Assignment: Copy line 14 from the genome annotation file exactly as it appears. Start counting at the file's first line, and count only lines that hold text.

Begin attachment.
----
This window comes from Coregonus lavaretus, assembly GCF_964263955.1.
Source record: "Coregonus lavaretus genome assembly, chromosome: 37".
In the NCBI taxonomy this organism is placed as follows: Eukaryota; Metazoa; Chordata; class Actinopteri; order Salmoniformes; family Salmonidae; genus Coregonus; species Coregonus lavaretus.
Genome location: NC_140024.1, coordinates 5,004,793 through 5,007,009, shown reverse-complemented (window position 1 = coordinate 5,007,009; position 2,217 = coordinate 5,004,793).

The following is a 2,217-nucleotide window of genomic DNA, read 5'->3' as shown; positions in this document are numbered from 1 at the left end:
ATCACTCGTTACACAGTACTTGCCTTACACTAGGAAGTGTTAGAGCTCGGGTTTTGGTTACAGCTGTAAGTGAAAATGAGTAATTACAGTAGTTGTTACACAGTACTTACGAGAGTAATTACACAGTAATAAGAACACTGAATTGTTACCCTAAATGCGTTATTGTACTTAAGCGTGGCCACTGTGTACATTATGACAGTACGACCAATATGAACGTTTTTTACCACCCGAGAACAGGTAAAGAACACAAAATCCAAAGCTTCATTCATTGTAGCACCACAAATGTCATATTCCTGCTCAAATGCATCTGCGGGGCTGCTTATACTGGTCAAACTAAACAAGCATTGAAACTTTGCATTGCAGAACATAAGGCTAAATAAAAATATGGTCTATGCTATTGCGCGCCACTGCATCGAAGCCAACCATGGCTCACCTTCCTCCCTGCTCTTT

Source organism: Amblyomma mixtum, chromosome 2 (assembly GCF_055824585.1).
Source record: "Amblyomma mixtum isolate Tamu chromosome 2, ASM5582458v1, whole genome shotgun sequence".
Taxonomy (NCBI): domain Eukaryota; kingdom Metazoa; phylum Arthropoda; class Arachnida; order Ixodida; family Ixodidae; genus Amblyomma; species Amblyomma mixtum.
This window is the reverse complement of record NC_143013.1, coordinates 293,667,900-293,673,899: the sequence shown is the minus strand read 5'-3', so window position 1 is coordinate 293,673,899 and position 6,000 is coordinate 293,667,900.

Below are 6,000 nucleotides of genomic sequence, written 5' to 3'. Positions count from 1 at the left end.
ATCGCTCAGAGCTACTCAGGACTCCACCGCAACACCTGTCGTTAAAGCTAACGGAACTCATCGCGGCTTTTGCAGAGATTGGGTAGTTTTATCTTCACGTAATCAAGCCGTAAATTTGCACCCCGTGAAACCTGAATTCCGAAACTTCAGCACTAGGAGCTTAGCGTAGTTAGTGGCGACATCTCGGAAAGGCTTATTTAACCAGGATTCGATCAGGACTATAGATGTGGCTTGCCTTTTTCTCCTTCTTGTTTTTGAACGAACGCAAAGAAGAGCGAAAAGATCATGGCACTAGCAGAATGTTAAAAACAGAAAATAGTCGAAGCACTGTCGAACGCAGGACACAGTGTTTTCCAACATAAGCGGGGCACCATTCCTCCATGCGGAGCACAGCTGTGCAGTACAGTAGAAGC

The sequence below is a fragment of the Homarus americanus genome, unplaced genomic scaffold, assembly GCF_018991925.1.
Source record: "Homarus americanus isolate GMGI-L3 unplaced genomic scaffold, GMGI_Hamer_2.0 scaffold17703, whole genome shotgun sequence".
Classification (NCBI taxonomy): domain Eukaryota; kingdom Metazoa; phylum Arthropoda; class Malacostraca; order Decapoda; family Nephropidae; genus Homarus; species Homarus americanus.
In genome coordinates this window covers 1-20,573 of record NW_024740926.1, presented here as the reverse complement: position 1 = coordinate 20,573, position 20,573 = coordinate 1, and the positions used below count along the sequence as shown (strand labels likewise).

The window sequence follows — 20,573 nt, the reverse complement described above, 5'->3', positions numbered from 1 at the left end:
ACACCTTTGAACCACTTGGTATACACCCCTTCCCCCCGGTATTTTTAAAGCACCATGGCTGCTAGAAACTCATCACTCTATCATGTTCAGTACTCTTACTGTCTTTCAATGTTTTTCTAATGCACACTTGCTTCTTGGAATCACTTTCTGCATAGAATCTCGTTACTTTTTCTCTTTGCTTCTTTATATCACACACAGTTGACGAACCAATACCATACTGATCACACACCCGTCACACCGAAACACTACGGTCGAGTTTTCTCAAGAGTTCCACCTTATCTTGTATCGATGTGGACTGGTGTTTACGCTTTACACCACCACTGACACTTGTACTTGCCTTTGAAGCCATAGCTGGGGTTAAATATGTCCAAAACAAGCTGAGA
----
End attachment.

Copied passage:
Source record: "Homarus americanus isolate GMGI-L3 unplaced genomic scaffold, GMGI_Hamer_2.0 scaffold17703, whole genome shotgun sequence".